9943

A comparison of period finding algorithms

Matthew J. Graham, Andrew J. Drake, S.G. Djorgovski, Ashish A. Mahabal, Ciro Donalek, Victor Duan, Alison Maher
California Institute of Technology, 1200 E. California Blvd, Pasadena, CA 91125, USA
arXiv:1307.2209 [astro-ph.IM], (8 Jul 2013)

@article{2013arXiv1307.2209G,

   author={Graham}, M.~J. and {Drake}, A.~J. and {Djorgovski}, S.~G. and {Mahabal}, A.~A. and {Donalek}, C. and {Duan}, V. and {Maher}, A.},

   title={"{A comparison of period finding algorithms}"},

   journal={ArXiv e-prints},

   archivePrefix={"arXiv"},

   eprint={1307.2209},

   primaryClass={"astro-ph.IM"},

   keywords={Astrophysics – Instrumentation and Methods for Astrophysics},

   year={2013},

   month={jul},

   adsurl={http://adsabs.harvard.edu/abs/2013arXiv1307.2209G},

   adsnote={Provided by the SAO/NASA Astrophysics Data System}

}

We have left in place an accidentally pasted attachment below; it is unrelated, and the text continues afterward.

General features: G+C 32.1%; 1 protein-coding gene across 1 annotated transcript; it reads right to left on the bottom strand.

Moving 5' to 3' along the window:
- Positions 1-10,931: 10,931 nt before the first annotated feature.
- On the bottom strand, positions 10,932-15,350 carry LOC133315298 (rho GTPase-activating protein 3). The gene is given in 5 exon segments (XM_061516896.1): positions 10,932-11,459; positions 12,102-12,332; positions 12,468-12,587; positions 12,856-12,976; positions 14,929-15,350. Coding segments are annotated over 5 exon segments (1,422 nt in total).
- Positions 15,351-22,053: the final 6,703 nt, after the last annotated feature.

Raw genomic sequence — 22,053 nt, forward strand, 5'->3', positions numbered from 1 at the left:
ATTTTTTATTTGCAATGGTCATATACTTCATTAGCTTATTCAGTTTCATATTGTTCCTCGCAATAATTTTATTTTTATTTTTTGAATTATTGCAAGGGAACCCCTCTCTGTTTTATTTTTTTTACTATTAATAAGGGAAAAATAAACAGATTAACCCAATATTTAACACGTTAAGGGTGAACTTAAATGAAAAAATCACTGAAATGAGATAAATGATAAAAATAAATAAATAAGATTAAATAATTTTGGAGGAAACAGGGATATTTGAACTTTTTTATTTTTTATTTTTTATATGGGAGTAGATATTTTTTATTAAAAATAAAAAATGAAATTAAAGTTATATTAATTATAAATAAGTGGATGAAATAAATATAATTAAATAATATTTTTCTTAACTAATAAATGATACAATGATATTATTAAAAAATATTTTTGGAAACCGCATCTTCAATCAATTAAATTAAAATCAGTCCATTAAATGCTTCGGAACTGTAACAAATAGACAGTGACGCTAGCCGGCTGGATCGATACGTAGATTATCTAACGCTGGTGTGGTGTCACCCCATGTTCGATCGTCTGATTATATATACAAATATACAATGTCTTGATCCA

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This paper presents a comparison of popular period finding algorithms applied to the light curves of variable stars from the Catalina Real-time Transient Survey (CRTS), MACHO and ASAS data sets. We analyze the accuracy of the methods against magnitude, sampling rates, quoted period, quality measures (signal-to-noise and number of observations), variability, and object classes. We find that measure of dispersion-based techniques – analysis-of-variance with harmonics and conditional entropy – consistently give the best results but there are clear dependencies on object class and light curve quality. Period aliasing and identifying a period harmonic also remain significant issues. We consider the performance of the algorithms and show that a new conditional entropy-based algorithm is the most optimal in terms of completeness and speed. We also consider a simple ensemble approach and find that it performs no better than individual algorithms.
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